The collection of biological material will extend until 2014, but the analysis of the material is likely to continue beyond that date.
The race to find answers
Researchers have also identified two proteins, amyloid and tau, which are involved in the process of destroying the brain.
The proteins clump together and create insoluble tangles, which first create errors in the biochemical signal transmission between nerve cells and subsequently lead to cell death.
Researchers at NTNU’s Department of Physics are conducting on-going experiments that should help clarify the processes that take place in the brain. In cooperation with Linköping University, Professor Mikael Lindgren has developed custom-designed molecules, called probes, which can be sent into the brain through the blood stream and literally light up what goes on inside there. A previous article in Gemini about Lindgren’s work, called Secrets of forgetting, was published in September 2008.
In short, the mission for the probe is to recognize the special structures of proteins that destroy brain cells in Alzheimer’s dementia. The proteins are associated with various stages of the destruction process. When the probe enters the brain, it will look for the different proteins and attach to them.
The probe’s journey towards its goal can be followed using a laser light. Once it has attached itself to the protein that it has been looking for, the laser light changes colour.
The different colours tell researchers which proteins are found in the brain, so they can determine how advanced the disease is.
“We have made great strides since the last time you wrote about the project,” Lindgren tells Gemini. “When we last spoke, we had managed to make just two probes, but now we have 15. This means that we can find 15 different protein structures. We have also succeeded in making fluorescent probes and magnetic probes. This means that the probes can be imaged using MRI, which provides completely new opportunities.”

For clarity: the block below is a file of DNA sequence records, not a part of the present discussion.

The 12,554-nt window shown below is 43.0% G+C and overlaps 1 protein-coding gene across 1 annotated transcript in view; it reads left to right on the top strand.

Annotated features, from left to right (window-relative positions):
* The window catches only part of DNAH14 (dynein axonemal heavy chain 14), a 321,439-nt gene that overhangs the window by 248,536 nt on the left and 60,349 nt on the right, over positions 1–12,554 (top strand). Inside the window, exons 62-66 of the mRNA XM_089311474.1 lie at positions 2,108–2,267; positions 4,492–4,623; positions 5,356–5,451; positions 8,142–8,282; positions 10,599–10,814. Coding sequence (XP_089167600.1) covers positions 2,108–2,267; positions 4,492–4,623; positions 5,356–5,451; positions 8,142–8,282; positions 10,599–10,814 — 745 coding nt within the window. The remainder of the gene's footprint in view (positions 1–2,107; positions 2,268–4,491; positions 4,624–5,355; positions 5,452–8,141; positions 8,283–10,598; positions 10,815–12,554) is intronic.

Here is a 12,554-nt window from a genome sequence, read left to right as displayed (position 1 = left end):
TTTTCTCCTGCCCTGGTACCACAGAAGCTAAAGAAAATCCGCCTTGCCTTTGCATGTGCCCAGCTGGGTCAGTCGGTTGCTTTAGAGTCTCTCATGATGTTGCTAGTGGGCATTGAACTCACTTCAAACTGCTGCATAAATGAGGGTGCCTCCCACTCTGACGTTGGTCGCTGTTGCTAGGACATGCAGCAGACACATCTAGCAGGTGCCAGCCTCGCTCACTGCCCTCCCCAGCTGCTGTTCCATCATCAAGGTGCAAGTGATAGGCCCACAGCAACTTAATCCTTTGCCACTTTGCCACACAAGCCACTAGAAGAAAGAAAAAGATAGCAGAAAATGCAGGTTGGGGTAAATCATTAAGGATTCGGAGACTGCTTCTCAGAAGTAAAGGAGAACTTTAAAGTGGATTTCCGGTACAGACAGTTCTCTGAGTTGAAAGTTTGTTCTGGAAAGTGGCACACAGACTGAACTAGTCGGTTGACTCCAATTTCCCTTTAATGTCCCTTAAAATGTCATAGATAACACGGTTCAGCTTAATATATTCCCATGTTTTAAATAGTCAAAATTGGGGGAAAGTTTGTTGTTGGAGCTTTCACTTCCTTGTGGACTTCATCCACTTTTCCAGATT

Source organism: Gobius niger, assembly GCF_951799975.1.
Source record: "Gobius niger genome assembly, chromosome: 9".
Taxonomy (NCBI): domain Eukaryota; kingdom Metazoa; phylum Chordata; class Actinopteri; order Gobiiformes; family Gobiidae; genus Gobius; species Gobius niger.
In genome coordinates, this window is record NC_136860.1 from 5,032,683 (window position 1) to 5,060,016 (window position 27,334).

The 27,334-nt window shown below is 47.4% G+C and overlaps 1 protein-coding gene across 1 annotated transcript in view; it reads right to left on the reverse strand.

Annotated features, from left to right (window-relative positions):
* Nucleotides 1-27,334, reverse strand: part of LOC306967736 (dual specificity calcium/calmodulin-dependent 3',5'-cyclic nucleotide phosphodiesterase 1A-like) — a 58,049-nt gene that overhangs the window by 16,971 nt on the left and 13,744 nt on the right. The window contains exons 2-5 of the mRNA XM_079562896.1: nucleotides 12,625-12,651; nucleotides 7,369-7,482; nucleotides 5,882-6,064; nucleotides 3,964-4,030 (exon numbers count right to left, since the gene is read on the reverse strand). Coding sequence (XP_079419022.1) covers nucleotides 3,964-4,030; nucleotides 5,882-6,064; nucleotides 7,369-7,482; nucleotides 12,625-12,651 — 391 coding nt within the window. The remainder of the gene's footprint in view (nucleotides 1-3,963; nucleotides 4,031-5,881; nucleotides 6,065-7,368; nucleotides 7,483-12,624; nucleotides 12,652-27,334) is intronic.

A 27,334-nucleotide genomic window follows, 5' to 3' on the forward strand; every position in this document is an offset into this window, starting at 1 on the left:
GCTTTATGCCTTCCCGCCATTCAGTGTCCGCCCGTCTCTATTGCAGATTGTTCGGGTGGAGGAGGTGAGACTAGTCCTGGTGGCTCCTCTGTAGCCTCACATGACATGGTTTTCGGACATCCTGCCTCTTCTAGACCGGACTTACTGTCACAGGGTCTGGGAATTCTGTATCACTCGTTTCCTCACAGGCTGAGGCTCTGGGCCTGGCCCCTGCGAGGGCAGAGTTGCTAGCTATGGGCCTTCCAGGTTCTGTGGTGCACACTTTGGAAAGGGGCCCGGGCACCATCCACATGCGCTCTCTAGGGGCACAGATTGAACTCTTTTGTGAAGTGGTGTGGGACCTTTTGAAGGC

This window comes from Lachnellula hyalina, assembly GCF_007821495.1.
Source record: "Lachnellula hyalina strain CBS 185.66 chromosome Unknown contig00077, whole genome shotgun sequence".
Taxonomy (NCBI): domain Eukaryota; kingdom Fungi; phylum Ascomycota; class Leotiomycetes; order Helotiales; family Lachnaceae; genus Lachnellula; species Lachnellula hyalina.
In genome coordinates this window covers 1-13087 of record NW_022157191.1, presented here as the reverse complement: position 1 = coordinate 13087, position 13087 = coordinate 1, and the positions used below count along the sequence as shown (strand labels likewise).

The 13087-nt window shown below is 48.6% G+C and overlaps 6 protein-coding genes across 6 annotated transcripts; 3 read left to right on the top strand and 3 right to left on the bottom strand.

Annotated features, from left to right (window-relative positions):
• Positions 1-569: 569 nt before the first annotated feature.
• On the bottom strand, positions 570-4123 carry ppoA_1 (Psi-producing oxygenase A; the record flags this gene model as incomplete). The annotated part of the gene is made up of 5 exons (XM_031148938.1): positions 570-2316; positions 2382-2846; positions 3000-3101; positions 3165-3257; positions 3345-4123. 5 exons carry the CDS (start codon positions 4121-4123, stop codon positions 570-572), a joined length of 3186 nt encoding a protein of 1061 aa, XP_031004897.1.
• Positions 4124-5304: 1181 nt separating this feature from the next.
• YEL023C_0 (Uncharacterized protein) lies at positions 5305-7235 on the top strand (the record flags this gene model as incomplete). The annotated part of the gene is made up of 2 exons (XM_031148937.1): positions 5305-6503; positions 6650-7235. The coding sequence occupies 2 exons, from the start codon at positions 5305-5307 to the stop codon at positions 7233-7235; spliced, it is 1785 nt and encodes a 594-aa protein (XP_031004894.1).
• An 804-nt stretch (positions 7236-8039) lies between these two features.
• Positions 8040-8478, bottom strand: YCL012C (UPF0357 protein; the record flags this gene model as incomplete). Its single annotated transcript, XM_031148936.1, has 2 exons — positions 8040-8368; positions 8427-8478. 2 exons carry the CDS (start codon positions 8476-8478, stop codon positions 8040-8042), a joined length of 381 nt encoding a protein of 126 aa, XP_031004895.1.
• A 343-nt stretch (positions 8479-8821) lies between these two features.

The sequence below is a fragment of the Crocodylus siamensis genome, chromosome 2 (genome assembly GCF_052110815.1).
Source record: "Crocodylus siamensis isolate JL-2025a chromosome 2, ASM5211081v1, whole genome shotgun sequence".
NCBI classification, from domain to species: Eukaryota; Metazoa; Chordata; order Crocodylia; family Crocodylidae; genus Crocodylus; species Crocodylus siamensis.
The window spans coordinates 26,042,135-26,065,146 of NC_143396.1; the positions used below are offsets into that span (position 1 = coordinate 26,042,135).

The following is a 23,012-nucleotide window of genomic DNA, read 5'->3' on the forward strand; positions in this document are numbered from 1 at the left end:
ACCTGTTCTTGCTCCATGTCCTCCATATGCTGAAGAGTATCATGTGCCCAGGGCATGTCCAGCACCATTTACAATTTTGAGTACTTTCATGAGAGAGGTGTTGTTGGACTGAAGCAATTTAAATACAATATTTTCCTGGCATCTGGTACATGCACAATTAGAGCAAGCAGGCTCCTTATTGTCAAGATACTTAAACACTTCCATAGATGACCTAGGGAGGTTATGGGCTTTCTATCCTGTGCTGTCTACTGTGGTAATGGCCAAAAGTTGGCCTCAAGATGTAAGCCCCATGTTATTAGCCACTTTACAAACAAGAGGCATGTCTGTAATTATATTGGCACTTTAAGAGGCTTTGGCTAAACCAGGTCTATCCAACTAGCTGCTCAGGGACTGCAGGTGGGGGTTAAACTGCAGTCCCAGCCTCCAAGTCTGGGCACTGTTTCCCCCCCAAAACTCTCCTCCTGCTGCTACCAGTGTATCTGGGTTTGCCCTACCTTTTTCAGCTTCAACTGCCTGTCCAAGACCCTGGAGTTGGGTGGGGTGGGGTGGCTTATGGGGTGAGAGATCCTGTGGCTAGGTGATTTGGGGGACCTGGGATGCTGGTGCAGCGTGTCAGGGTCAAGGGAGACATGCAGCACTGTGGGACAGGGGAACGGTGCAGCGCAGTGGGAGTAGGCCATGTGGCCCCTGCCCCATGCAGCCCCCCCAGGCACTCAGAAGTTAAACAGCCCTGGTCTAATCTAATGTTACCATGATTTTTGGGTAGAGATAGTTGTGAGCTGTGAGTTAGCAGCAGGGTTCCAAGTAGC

Lindgren hopes that the probes and the technology behind them can be used as a diagnostic tool for different stages of Alzheimer’s. Then it may be possible to detect the disease at an early stage.
“We are much closer to a tool that can be used on humans. Currently, we have experimented with mice,” he says.
Confusion in the archive
Lindgren is planning to work with Menno Witter, a professor of neuroanatomy and a scientist at NTNU’s Centre for the Biology of Memory, about possible applications for the probes.
The centre collaborates with researchers around the world to understand the brain region called the hippocampus, which is involved in memory and learning. Several types of dementia begin in this area.
Understanding what is going on in a healthy brain is a prerequisite for understanding pathological conditions. Witter’s project concerns the changes taking place at the very beginning of the long process leading to Alzheimer’s disease, and understanding how the memory network works.
He explains that the hippocampus acts as an information centre, which receives information from sensory inputs and sends it further around the brain, where it is stored as memories.
“We can imagine that the brain is like a filing cabinet, which has separate drawers for pictures, taste, smell and hearing – all the elements we need to form a complete memory of an experience,” Witter says.
All of the file drawers are related to each other, he explains. The memory of an image can be turned on and awakened by the perception of a voice, a melody or a smell. If we pull out a tray for smells and think of the memory of the scent of a rose, it may be associated with other impressions that were stored at the same time, which would call up the memory of a certain garden party, for example.
“To recall the memory of this interview, it may be enough for you to simply hear the sound of my voice. But to remember the whole thing, you have to call up a great deal of information about the details: how did I look, what did I wear, what did the room look like, how we were positioned in the room and so on,” Witter says.
One of the earliest symptoms of Alzheimer’s is the inability to store new memories, and that similar memories interfere with each other and blend together. This is seen in the hippocampus and the adjacent paracampus.